Antibiotics and resistance – there is a problem, but it’s not my fault!


When I talk to my hospital colleagues, and my patients,  about antibiotics, overuse, and resistance, there is certainly no lack of awareness. Unprompted I frequently get told exactly what the problem is.


There’s one answer I rarely get.

“I’m probably part of the problem, and I am changing what I am doing, to do my bit”.


Is this reflected in what is said online? 

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Probiotics -seeds of change, or unnecessary chimpanzees?

AKA What I say when people ask me about Yakult.


“Probiotics -what do you think of them?” 

I get asked this quite a lot, when I talk about antibiotics, gut bacteria, and our own microbial community, or ‘microbiome’,  in general.

So first up, let’s just say, I love Microbiomes. I think the whole area is fascinating, I’m lucky enough to work in the area,  and I firmly believe a better understanding will transform how we see health, and how we treat our patients.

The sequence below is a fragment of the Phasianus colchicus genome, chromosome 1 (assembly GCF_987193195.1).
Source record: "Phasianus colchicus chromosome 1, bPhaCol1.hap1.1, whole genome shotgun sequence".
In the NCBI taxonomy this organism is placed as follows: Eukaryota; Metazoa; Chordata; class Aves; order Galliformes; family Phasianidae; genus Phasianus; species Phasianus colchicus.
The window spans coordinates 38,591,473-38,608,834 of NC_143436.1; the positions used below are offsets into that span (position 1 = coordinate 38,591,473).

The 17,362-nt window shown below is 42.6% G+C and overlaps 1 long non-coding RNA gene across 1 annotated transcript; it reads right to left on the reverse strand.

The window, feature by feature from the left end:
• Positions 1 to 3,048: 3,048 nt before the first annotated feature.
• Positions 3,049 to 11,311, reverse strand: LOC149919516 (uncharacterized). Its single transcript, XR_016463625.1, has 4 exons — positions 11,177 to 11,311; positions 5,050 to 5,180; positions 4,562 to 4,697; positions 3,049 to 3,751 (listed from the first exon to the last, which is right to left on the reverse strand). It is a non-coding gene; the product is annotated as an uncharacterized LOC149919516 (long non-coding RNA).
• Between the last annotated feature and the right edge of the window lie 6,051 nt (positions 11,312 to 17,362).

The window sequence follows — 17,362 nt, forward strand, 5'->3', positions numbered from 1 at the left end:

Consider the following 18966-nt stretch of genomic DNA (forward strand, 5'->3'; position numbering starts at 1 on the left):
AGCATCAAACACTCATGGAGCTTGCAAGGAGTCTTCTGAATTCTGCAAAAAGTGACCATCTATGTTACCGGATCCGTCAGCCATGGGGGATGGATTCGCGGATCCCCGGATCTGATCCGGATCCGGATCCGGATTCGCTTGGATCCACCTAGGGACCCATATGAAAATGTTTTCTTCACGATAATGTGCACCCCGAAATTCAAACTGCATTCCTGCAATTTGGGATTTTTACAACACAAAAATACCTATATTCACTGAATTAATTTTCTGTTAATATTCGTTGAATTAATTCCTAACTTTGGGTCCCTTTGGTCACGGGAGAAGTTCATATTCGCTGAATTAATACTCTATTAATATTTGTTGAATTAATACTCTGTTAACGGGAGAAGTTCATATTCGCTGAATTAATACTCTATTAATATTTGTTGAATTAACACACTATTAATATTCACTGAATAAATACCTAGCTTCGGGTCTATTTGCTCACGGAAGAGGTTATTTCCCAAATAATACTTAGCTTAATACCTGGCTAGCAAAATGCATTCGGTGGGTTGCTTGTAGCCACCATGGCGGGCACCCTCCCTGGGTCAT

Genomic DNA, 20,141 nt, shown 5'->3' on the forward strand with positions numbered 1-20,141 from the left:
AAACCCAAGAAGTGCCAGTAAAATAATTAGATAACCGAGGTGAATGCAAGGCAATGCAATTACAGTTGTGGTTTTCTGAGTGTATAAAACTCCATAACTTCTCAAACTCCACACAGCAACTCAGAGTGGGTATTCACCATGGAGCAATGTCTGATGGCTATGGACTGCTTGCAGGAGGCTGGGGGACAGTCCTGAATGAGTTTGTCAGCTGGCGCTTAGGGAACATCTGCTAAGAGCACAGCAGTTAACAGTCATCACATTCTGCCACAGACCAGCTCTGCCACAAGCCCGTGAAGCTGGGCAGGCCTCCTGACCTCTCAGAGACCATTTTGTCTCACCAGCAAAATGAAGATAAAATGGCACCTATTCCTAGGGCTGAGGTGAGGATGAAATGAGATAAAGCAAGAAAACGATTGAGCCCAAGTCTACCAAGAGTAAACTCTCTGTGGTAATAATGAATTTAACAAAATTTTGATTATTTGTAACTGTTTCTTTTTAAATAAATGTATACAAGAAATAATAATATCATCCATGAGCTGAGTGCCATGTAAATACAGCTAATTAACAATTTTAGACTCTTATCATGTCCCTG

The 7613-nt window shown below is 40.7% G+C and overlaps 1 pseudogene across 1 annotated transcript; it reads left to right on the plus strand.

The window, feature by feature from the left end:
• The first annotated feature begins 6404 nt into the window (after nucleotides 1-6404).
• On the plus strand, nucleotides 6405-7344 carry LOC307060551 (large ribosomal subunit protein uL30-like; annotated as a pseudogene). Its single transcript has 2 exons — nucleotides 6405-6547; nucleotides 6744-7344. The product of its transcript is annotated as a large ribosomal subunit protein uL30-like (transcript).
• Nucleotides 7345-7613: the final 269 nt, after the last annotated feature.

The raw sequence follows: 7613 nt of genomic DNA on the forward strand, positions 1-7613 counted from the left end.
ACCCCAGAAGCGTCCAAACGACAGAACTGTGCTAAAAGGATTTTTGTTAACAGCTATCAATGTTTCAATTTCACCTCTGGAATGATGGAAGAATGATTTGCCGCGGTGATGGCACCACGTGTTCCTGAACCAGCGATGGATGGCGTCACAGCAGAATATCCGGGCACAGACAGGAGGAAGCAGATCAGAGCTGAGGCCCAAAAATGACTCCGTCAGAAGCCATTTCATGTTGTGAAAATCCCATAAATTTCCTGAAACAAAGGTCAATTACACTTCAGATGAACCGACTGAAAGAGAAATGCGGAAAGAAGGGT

I think…we’re not quite there yet.

As I’ve heard it described many times, Microbiome science is generally still in the ‘cataloguing’ stage. We’ve just been given the tools for the first time to go and explore these incredibly complex ecosystems, previously hidden from our eyes. And we’re going into Amazon rainforest, Appalachian plains, and snowy mountains, and we’re cataloguing and counting everything we find there.  It’s a wonderfully exciting time.


We’re finding that some people have incredibly diverse guts, full of  rarely-seen species – (Amazon rainforest guts) – and others maybe have guts more like Siberian tundra – more sparse, fewer different species (that we can see).

Some scientists are finding they can correlate the presence of certain species with health conditions. You might say guts of patients with diabetes are less likely to contain oak trees, or guts of obese patients have far more monkeys than ants, compared to those of normal bodyweight.   Great.  This is all interesting stuff.

What can we do with this, and how does it relate to probiotics?